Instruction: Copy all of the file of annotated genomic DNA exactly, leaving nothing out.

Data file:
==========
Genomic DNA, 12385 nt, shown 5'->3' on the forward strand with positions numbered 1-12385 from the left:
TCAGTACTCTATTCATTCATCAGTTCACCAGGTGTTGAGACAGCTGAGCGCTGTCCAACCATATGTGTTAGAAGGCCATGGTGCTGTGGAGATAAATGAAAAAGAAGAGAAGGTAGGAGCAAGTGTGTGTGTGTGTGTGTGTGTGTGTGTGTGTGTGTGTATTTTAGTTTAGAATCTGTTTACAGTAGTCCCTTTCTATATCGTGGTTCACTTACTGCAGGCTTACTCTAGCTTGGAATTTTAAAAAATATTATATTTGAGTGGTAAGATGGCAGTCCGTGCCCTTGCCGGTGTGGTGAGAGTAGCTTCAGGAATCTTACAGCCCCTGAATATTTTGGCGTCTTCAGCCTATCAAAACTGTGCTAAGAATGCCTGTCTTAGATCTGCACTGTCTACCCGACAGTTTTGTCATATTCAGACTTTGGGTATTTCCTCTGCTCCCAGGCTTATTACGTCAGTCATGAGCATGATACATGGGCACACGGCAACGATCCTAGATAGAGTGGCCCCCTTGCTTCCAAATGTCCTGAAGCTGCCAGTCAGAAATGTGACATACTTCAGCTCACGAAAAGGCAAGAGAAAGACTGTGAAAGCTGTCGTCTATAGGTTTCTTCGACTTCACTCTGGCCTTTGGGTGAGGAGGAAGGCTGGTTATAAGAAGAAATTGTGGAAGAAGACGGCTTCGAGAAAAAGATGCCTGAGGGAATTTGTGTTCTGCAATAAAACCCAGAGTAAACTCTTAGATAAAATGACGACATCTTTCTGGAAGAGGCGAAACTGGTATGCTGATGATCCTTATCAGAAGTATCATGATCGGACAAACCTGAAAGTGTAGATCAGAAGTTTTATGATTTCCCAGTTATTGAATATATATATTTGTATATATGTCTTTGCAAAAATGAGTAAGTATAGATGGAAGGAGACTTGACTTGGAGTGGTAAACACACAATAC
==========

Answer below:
Genomic DNA, 12385 nt, shown 5'->3' on the forward strand with positions numbered 1-12385 from the left:
TCAGTACTCTATTCATTCATCAGTTCACCAGGTGTTGAGACAGCTGAGCGCTGTCCAACCATATGTGTTAGAAGGCCATGGTGCTGTGGAGATAAATGAAAAAGAAGAGAAGGTAGGAGCAAGTGTGTGTGTGTGTGTGTGTGTGTGTGTGTGTGTGTGTATTTTAGTTTAGAATCTGTTTACAGTAGTCCCTTTCTATATCGTGGTTCACTTACTGCAGGCTTACTCTAGCTTGGAATTTTAAAAAATATTATATTTGAGTGGTAAGATGGCAGTCCGTGCCCTTGCCGGTGTGGTGAGAGTAGCTTCAGGAATCTTACAGCCCCTGAATATTTTGGCGTCTTCAGCCTATCAAAACTGTGCTAAGAATGCCTGTCTTAGATCTGCACTGTCTACCCGACAGTTTTGTCATATTCAGACTTTGGGTATTTCCTCTGCTCCCAGGCTTATTACGTCAGTCATGAGCATGATACATGGGCACACGGCAACGATCCTAGATAGAGTGGCCCCCTTGCTTCCAAATGTCCTGAAGCTGCCAGTCAGAAATGTGACATACTTCAGCTCACGAAAAGGCAAGAGAAAGACTGTGAAAGCTGTCGTCTATAGGTTTCTTCGACTTCACTCTGGCCTTTGGGTGAGGAGGAAGGCTGGTTATAAGAAGAAATTGTGGAAGAAGACGGCTTCGAGAAAAAGATGCCTGAGGGAATTTGTGTTCTGCAATAAAACCCAGAGTAAACTCTTAGATAAAATGACGACATCTTTCTGGAAGAGGCGAAACTGGTATGCTGATGATCCTTATCAGAAGTATCATGATCGGACAAACCTGAAAGTGTAGATCAGAAGTTTTATGATTTCCCAGTTATTGAATATATATATTTGTATATATGTCTTTGCAAAAATGAGTAAGTATAGATGGAAGGAGACTTGACTTGGAGTGGTAAACACACAATAC